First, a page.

With its fiscal 2017 budget, the Pentagon is looking to spend more taxpayer dollars to blunt adversaries like ISIS while investing more money into cutting-edge weapons in an attempt to keep pace with Russia and China, which have introduced new arms onto the world stage.
The Defense Department released a steady stream of details about how it plans to spends millions of dollars on programs and weapons in its roughly $583 billion budget request for fiscal 2017.
Defense Secretary Ash Carter previewed the request, which will be officially unveiled on Feb. 9, during an event hosted by the Economic Club of Washington.
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“This budget marks a major inflection point for the Department of Defense,” he said, adding that his sprawling agency is taking “the long view” on threats facing the U.S. in an attempt to put the country’s military on sound footing for years to come. In addition to next year’s request, the Pentagon will roll out the latest Future Years Defense Plan (FYDP), the agency’s five-year fiscal blueprint.
Here’s what we know thus far:
In addition to $524 billion in base spending, the Pentagon is asking for another $59 billion for its Overseas Contingency Operations (OCO) account, commonly known as the war fund. Carter has signaled that the amount, the bare minimum set by the two-year budget agreement hammered out by the White and Congress, could increase.
Capitol Hill defense hawks have already said they will seek potentially tens of billions more for the account, setting up a clash with fiscal conservatives and creating a new headache for House Speaker Paul Ryan (R-WI), who wants to present a unified GOP front in a presidential election year.
The Pentagon is quadrupling the amount of money it will spend on the U.S. military presence in Europe, setting aside $3.4 billion for the European Reassurance Initiative, which covers training and gear for the U.S. and its European allies, and is aimed directly at countering Russian aggression in the region, especially in Ukraine.
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The boost “is the most important new item” in the budget, according to Loren Thompson, chief operating officer of the Lexington Institute.
The surge means 3,000 to 5,000 U.S. troops will continually rotate throughout NATO countries, so as not to violate the coalition’s charter that prohibits a permanent military presence, he said.
F-35 Joint Strike Fighter
The fiscal 2017 roadmap is a mixed bag for the F-35. The U.S. Air Force plans to cut down the number of fighters it plans to order from 48 to 43, according to Defense News.
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While still a substantial buy, the reduction puts off the day when the annual production line for the service’s version of the fifth-generation plane becomes cost effective and doesn’t cost more to run than the lines for the Cold War-era jets it was meant to replace, said Thompson.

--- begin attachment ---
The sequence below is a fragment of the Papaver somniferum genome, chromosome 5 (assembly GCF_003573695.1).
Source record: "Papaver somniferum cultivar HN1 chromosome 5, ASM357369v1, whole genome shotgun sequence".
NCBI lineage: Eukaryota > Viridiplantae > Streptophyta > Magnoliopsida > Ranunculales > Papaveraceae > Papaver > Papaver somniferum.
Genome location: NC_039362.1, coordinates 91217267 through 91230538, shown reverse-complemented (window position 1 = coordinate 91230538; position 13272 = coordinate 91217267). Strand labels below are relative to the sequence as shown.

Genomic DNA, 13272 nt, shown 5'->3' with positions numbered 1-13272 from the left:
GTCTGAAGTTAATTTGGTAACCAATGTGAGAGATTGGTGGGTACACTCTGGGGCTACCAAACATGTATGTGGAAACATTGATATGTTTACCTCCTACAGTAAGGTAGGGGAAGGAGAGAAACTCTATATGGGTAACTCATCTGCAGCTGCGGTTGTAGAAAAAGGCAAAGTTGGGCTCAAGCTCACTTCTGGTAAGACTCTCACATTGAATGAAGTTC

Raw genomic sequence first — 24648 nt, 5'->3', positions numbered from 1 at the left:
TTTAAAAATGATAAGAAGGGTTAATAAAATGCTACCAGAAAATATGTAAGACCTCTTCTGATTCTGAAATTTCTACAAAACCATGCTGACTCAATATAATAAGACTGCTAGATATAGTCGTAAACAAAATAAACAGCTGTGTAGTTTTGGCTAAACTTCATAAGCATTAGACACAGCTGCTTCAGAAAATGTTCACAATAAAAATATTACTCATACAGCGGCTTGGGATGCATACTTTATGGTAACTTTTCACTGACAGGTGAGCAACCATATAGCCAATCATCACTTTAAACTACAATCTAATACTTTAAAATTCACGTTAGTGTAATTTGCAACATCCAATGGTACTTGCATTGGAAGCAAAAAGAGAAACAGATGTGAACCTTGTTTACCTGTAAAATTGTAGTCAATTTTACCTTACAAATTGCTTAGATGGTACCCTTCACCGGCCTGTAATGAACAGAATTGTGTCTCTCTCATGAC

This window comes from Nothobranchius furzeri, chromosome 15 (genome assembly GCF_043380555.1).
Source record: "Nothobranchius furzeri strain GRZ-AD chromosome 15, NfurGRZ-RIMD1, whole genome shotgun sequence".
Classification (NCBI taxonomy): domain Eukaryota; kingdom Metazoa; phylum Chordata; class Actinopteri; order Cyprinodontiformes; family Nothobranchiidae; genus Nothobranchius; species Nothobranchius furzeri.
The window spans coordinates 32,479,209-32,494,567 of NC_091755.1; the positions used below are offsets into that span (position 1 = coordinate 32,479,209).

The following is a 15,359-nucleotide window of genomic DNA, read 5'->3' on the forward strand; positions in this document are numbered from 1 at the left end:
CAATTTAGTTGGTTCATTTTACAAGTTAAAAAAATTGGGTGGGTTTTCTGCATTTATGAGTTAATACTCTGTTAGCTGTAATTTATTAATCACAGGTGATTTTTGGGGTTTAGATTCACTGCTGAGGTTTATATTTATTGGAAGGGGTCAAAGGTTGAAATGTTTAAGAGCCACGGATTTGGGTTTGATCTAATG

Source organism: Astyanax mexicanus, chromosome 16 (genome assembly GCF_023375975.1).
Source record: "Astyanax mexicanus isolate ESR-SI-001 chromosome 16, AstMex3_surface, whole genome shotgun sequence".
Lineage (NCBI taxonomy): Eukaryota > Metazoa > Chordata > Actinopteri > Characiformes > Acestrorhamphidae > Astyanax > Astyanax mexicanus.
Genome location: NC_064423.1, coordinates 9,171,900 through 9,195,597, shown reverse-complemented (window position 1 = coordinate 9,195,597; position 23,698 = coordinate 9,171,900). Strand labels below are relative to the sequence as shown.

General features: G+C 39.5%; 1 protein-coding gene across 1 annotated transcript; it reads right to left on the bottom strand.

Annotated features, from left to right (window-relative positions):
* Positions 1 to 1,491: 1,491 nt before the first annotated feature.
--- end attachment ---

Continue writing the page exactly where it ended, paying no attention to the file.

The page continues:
That’s bad news for a program that has already cost taxpayers about $400 billion to develop, making it the most expensive weapons effort in U.S. history.
Meanwhile, the Navy and the Marine Corps will get 13 more of the JSF variants, with a split of 10 and 3, respectively.
In terms of net impact to the program “it’s fairly modest,” Thompson said.
Littoral Combat Ship
Observers wondered what would happen to the Navy’s $37 billion Littoral Combat Ship effort after Carter fired off a blunt memo to the secretary of the Navy in December basically demanding the service cut its purchase from 52 to 40 ships and cease production of one of the ship’s two designs.
Bloomberg reported that push has failed because the service found $300 to $400 million in savings elsewhere. The fiscal 2017 budget submission will include funding for two vessels, one each from manufacturers Lockheed Martin and Austal USA.
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Perhaps bowing to bipartisan congressional pressure from Capitol Hill, the Obama administration will seek a major boost in funding for the fight against ISIS with a $7.5 billion request. That doubles the amount from fiscal 2016.
The proposed budget is a bit of the 800 billion roll of the dice for Carter. President Obama leaves office next year and the conventional wisdom is that he won’t be kept on by a new administration, Democrat or Republican.
“Any guidance Secretary Carter issues that isn’t well received can simply be waited out by the military, Thompson said.
And the FYDP “is the least consequential [one] of the Obama years because we are at the end,” he added, noting that in 16 months there will be a new president and a new Pentagon chief. “Who knows how priorities might change?’
Thompson said the biggest “question mark” about the five-year plan is what it says about the Air Force’s modernization efforts, which experts recently warned could be so expensive that crippling cuts will need to be made elsewhere in the defense budget.